I had a friend from New England visit me in Richmond, and like any good host, I wanted to give her a taste of the city. Much like one goes to Wisconsin for the fried cheese curds or New Orleans for jambalaya, I wanted her to have a taste of that Southern hospitality.
I took her to brunch to enjoy flaky biscuits with sausage gravy, crabcakes and grits mixed with fresh Grayson cheese, made in Virginia. When I ordered scrapple, which this restaurant was famous for, she crinkled her nose. "What even is in scrapple? I'm afraid to know." Since it's a less-common breakfast protein of an unusual texture, people tend to assume the worst. "The same stuff that's in your breakfast sausage or a hot dog," I explained. Pork and spices. "But what parts of the pork?" she countered. "The same parts that are in your breakfast sausage or a hot dog," I replied.
"In fact," I continued, "It's more heart-healthy because the pork is mixed with cornmeal and onions, making it lighter." I was determined to have her try the scrapple. Alas, she would not. Clearly I haven't forgiven her. Here's the thing: When in Rome. To get the feel of a new place, you have to get the flavor of a place. Food is an important part of absorbing culture, and variety is the spice of life.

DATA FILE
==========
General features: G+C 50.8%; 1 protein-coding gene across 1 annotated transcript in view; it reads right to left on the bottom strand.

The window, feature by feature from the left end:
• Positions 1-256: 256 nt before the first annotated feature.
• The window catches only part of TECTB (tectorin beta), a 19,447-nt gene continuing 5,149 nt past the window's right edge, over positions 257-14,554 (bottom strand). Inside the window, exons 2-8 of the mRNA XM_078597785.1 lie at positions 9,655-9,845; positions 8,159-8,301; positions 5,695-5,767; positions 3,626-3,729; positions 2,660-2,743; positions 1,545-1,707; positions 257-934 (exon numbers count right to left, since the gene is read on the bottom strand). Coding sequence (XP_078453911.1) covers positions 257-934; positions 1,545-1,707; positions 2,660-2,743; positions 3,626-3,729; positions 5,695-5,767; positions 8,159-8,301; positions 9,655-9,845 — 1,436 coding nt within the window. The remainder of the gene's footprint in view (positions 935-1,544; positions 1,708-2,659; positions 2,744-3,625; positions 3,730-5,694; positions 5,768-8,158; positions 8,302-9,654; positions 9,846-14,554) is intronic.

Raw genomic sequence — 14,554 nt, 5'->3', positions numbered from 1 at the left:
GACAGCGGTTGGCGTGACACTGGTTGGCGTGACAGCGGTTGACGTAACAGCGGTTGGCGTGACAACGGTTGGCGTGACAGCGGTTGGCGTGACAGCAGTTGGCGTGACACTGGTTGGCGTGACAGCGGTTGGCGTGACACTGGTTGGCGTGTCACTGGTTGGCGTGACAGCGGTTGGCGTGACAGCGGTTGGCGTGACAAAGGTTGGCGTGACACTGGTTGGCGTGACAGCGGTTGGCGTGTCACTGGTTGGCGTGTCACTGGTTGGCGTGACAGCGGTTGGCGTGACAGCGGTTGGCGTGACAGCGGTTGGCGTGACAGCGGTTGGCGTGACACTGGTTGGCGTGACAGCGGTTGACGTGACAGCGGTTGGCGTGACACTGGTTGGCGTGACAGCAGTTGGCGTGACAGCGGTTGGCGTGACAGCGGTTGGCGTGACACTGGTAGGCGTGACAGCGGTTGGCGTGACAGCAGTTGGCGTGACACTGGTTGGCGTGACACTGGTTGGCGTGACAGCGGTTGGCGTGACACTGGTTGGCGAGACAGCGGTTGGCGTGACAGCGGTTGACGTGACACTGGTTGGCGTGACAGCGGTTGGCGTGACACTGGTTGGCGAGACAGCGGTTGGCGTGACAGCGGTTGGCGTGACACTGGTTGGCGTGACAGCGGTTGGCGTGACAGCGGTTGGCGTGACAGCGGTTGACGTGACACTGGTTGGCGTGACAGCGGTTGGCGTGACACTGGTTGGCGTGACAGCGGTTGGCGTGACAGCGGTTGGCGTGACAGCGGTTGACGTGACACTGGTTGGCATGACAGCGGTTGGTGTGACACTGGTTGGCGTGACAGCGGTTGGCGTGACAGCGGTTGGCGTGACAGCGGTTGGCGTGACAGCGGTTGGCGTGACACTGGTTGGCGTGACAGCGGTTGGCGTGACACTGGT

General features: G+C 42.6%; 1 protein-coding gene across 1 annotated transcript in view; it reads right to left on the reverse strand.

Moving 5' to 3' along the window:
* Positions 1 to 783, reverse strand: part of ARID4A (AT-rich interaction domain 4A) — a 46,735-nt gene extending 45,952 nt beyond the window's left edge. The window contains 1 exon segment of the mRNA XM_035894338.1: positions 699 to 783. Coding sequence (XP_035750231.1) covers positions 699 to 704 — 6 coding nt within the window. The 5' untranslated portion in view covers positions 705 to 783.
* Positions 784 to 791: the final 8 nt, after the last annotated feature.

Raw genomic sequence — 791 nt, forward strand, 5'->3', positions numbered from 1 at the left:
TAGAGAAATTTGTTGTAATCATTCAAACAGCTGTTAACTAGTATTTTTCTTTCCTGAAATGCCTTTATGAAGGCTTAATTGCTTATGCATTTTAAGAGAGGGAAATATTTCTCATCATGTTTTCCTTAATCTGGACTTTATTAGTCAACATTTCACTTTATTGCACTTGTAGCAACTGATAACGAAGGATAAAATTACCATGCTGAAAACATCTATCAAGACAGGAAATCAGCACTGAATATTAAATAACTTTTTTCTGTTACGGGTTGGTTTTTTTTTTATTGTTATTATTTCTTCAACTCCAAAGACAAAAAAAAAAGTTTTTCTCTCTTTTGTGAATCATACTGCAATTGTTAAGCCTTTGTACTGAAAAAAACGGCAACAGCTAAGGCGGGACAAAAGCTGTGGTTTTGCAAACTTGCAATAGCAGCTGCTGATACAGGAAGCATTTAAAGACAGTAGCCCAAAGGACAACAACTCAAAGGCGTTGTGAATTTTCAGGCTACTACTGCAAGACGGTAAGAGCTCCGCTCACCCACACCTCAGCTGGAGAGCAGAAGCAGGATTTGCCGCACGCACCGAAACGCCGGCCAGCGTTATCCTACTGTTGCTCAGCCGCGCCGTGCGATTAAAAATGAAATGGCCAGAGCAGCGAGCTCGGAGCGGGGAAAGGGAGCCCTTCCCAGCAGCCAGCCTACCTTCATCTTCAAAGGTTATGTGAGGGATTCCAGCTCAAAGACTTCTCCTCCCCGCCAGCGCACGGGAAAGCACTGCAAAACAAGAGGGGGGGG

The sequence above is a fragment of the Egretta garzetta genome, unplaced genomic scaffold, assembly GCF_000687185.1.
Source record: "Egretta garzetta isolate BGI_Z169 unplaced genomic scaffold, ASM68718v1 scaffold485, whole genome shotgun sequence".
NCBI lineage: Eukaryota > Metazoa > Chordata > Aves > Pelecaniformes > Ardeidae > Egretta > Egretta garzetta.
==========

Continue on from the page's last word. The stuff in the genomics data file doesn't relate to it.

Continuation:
Case in point: I'm not a huge pizza person. But when I eat it, I prefer a crispy thin crust. Readers, I am currently in a hotel in Chicago - the land of deep dish pizza. I could cross my arms and insist that real pizza is New York style, but I'd be missing out. Before you complain about something you've never had, give it a chance and see what the hype is about. Plus, it gives you license to complain until you're blue in the face, if that's your thing.
Giordano's is famous for their deep dish pizzas, and is the place to go when in the Windy City. We ordered the "Chicago Classic" with pepperoni, peppers, high-quality mozzarella cheese, and topped with tomato sauce. It creates a killer cheese pull and is best eaten with a fork and knife. It's not the same as traditional pizza, so I didn't feel the need to compare it. The crust was built like the Great Wall of China to hold the melty, oozing deliciousness together.
Another Chicago staple is the "Italian Beef" - which is much like a Philly Cheesesteak in that it's a beef and cheese sandwich. But the comparison stops there. It's served on a French roll, so it's a little shorter. The beef is seriously packed in, and it's topped with melted mozzarella (it was an altogether mozzarella-heavy meal). It's served with softened green peppers, and a chunky hot pepper relish that even has cubed carrots in it. Lastly, it's dipped in the Italian meat marinade au jus.
The server asked me if I'd like him to baptize the sandwich. I asked what it meant, and he said that before they grill the bread, they dip the entire roll au jus for more flavor. How could I say no to more flavor by baptism? And this my friends, is the kind of experience you'd miss out on if you didn't try eating like a local.